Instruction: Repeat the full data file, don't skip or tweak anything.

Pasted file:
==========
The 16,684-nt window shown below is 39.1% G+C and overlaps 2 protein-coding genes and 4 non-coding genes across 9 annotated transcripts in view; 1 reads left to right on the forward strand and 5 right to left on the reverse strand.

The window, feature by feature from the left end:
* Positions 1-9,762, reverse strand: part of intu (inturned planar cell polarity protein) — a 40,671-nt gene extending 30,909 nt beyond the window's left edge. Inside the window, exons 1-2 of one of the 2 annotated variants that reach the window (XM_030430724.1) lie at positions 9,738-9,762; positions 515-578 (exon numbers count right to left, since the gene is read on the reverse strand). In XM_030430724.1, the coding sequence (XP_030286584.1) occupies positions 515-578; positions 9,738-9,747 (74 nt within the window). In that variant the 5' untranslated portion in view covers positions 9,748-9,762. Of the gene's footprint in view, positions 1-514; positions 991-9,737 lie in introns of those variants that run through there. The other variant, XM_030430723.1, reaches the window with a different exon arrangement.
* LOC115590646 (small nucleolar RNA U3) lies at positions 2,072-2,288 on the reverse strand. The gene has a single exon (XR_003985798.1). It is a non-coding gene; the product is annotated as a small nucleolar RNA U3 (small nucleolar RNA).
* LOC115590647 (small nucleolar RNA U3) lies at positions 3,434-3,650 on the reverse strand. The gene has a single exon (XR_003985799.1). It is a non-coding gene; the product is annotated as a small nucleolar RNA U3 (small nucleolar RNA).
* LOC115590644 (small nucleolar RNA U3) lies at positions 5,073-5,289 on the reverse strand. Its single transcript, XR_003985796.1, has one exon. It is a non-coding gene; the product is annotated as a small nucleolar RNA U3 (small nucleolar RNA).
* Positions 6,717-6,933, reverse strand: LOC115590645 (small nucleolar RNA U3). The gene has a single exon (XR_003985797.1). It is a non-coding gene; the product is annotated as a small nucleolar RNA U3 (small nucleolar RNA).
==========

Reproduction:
The 16,684-nt window shown below is 39.1% G+C and overlaps 2 protein-coding genes and 4 non-coding genes across 9 annotated transcripts in view; 1 reads left to right on the forward strand and 5 right to left on the reverse strand.

The window, feature by feature from the left end:
* Positions 1-9,762, reverse strand: part of intu (inturned planar cell polarity protein) — a 40,671-nt gene extending 30,909 nt beyond the window's left edge. Inside the window, exons 1-2 of one of the 2 annotated variants that reach the window (XM_030430724.1) lie at positions 9,738-9,762; positions 515-578 (exon numbers count right to left, since the gene is read on the reverse strand). In XM_030430724.1, the coding sequence (XP_030286584.1) occupies positions 515-578; positions 9,738-9,747 (74 nt within the window). In that variant the 5' untranslated portion in view covers positions 9,748-9,762. Of the gene's footprint in view, positions 1-514; positions 991-9,737 lie in introns of those variants that run through there. The other variant, XM_030430723.1, reaches the window with a different exon arrangement.
* LOC115590646 (small nucleolar RNA U3) lies at positions 2,072-2,288 on the reverse strand. The gene has a single exon (XR_003985798.1). It is a non-coding gene; the product is annotated as a small nucleolar RNA U3 (small nucleolar RNA).
* LOC115590647 (small nucleolar RNA U3) lies at positions 3,434-3,650 on the reverse strand. The gene has a single exon (XR_003985799.1). It is a non-coding gene; the product is annotated as a small nucleolar RNA U3 (small nucleolar RNA).
* LOC115590644 (small nucleolar RNA U3) lies at positions 5,073-5,289 on the reverse strand. Its single transcript, XR_003985796.1, has one exon. It is a non-coding gene; the product is annotated as a small nucleolar RNA U3 (small nucleolar RNA).
* Positions 6,717-6,933, reverse strand: LOC115590645 (small nucleolar RNA U3). The gene has a single exon (XR_003985797.1). It is a non-coding gene; the product is annotated as a small nucleolar RNA U3 (small nucleolar RNA).